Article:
Some years ago (2006 - wow, how time flies), my collection was featured in the UK games magazine GamesTM, and the interview below is taken from their section "The Ultimate Collection".
|My "Ultimate collection" in GamesTM issue 42|
GamesTM: When did your Nintendo obsession start?
Me: I prefer to call it 'an interest', although it may go a tad beyond that... Okay, I admit it, it's an obsession. It started gradually. I've always been into electro-mechanical and electronic entertainment devices. Pinball machines, jukeboxes and all sorts of arcade machines. When Donkey Kong appeared in 1981, it struck me as very original, and I switched to it from playing Pac-Man (which had been munching most of my change up to then). From that moment, 'How high can you get?' was on my mind for months.
Around the same time, I also picked up playing LCD games. From the deluge of handheld titles in the early Eighties, the Nintendo games really stood out. They looked cool, and the gameplay was fantastic. Next came the NES (SMB3), the GameBoy (Tetris, Super Mario Land) and the SNES (Super Mario World), and I discovered a clear constant in my videogame preferences: Nintendo.
I began importing games from Japan, and read about Nintendo's history. I learned that the company had existed for about a hundred years, and had been active in the toy business since the Sixties. A number of these toys that pre-date the 'videogame Nintendo' that we all know are designed by Gunpei Yokoi, who went on to create both the Game & Watch concept as well as the Game Boy (and the Virtual Boy). That further sparked my interest.
Having acquired most Nintendo items of interest since the Eighties, I went further back in time to search for items from the company's prehistory. As a collector, you come up with new quests to keep yourself busy, but my main aim was to lay my hands on mystical things I had read about, like the Ultra Hand and the Ultra Machine.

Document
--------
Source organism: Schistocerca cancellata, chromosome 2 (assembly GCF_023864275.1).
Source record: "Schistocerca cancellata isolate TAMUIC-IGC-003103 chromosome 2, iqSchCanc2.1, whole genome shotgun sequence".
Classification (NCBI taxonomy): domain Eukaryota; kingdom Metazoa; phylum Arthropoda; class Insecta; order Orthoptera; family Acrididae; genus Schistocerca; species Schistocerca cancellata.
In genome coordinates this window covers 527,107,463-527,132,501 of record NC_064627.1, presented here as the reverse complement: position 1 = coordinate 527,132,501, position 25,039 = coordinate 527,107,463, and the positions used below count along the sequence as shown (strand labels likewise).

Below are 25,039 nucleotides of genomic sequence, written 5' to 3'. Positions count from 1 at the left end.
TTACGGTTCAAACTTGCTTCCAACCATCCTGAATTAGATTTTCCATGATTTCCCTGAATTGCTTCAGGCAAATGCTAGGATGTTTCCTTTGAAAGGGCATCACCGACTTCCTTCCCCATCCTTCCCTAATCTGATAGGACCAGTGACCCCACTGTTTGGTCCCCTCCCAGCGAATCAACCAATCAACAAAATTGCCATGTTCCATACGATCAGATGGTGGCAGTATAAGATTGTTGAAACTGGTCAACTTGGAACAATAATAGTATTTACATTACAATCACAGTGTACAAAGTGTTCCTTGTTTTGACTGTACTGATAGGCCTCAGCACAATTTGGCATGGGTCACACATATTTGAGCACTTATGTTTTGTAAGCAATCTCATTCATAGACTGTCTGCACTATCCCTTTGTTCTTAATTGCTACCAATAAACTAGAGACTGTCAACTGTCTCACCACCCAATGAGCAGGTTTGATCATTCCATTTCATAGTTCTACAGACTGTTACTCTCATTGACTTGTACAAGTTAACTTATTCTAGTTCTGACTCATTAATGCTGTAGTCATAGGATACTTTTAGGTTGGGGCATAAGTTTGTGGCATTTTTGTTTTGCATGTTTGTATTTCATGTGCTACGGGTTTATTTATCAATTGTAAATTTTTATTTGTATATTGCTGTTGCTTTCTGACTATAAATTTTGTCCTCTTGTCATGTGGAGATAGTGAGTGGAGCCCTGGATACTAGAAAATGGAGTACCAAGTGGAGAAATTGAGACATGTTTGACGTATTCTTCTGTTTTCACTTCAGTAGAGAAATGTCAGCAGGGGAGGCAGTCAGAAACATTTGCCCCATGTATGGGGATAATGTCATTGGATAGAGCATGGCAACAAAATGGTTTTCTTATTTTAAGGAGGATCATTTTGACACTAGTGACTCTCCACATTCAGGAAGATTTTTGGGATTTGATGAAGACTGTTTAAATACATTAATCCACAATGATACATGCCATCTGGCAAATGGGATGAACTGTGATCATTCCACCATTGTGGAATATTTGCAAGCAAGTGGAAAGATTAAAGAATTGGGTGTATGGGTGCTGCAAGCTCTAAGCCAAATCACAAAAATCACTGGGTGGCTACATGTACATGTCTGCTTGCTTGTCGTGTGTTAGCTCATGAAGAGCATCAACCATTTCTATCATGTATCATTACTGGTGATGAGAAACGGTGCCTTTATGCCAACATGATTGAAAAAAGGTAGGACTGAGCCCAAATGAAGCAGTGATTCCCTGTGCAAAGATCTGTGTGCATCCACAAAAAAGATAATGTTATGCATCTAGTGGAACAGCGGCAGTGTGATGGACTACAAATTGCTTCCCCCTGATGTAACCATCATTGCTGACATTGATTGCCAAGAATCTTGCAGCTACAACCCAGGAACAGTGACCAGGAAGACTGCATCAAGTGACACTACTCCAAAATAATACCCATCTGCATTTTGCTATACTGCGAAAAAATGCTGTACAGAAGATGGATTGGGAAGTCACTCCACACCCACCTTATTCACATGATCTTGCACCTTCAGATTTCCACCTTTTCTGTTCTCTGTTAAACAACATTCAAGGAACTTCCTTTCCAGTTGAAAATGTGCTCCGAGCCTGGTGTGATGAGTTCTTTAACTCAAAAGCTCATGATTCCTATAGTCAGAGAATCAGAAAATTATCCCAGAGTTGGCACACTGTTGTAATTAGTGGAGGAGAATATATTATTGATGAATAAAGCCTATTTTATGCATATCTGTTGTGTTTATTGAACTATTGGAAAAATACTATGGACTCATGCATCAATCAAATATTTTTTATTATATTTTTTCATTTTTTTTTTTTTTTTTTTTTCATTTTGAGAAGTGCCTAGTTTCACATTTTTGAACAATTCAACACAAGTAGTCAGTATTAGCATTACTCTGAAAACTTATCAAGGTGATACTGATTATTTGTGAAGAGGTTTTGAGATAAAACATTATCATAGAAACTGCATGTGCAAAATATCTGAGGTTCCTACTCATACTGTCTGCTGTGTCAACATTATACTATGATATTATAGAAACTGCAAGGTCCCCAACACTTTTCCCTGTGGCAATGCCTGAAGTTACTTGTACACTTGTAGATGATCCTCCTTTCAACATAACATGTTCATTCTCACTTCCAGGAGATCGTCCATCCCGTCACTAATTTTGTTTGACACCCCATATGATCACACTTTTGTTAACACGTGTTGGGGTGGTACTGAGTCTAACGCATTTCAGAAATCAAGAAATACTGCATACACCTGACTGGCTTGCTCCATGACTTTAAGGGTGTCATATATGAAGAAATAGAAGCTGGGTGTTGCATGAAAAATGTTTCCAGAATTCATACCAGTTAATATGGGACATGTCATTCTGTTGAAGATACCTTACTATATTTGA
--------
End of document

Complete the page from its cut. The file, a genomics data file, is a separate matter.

By this time, I'd started traveling to Japan regularly and learned a little Japanese. My general interest in the country went hand-in-hand with the specific Nintendo obsession.
GamesTM: What was the first item in your collection?
Me: The first Nintendo item I bought was the double screen Game & Watch Mario Bros back in 1983, followed by Green House. That same year, I also got a Colecovision, primarily to play Donkey Kong at home, but I remember being disappointed when I discovered that one of the four levels had been chopped. No pie factory. The horror.
GamesTM: Where do you buy most of your stuff?
Me: At first, I bought everything from local game stores, but as my interest went beyond what was for sale there, I started mail ordering things directly from the US, Hong Kong and Japan. These days, it's online stores, auction sites (eBay, Yahoo Japan), and shopping sprees in Japan. I'm also lucky to have met some great folks in Japan, who've helped find many of the rarer pieces.
|My Game & Watch collection|
GamesTM: What's your most treasured item?